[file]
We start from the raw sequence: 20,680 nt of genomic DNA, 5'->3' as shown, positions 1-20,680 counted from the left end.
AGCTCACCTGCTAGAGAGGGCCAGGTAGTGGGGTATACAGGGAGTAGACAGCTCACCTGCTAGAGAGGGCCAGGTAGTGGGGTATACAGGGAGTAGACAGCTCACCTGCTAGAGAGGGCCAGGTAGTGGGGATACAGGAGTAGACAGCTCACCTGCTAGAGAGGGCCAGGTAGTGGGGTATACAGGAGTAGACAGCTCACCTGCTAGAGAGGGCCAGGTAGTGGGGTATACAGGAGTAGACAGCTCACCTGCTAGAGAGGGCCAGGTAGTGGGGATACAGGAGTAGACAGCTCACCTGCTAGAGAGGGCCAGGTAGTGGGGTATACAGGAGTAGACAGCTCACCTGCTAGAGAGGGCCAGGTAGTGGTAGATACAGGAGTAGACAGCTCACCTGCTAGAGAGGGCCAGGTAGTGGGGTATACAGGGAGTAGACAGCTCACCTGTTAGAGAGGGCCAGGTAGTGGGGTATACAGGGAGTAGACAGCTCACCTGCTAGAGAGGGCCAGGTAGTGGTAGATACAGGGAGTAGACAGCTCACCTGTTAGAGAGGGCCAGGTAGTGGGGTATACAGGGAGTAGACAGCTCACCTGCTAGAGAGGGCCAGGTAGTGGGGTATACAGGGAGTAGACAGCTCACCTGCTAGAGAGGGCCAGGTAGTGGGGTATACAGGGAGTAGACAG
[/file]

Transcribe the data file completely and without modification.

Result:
We start from the raw sequence: 20,680 nt of genomic DNA, 5'->3' as shown, positions 1-20,680 counted from the left end.
AGCTCACCTGCTAGAGAGGGCCAGGTAGTGGGGTATACAGGGAGTAGACAGCTCACCTGCTAGAGAGGGCCAGGTAGTGGGGTATACAGGGAGTAGACAGCTCACCTGCTAGAGAGGGCCAGGTAGTGGGGATACAGGAGTAGACAGCTCACCTGCTAGAGAGGGCCAGGTAGTGGGGTATACAGGAGTAGACAGCTCACCTGCTAGAGAGGGCCAGGTAGTGGGGTATACAGGAGTAGACAGCTCACCTGCTAGAGAGGGCCAGGTAGTGGGGATACAGGAGTAGACAGCTCACCTGCTAGAGAGGGCCAGGTAGTGGGGTATACAGGAGTAGACAGCTCACCTGCTAGAGAGGGCCAGGTAGTGGTAGATACAGGAGTAGACAGCTCACCTGCTAGAGAGGGCCAGGTAGTGGGGTATACAGGGAGTAGACAGCTCACCTGTTAGAGAGGGCCAGGTAGTGGGGTATACAGGGAGTAGACAGCTCACCTGCTAGAGAGGGCCAGGTAGTGGTAGATACAGGGAGTAGACAGCTCACCTGTTAGAGAGGGCCAGGTAGTGGGGTATACAGGGAGTAGACAGCTCACCTGCTAGAGAGGGCCAGGTAGTGGGGTATACAGGGAGTAGACAGCTCACCTGCTAGAGAGGGCCAGGTAGTGGGGTATACAGGGAGTAGACAG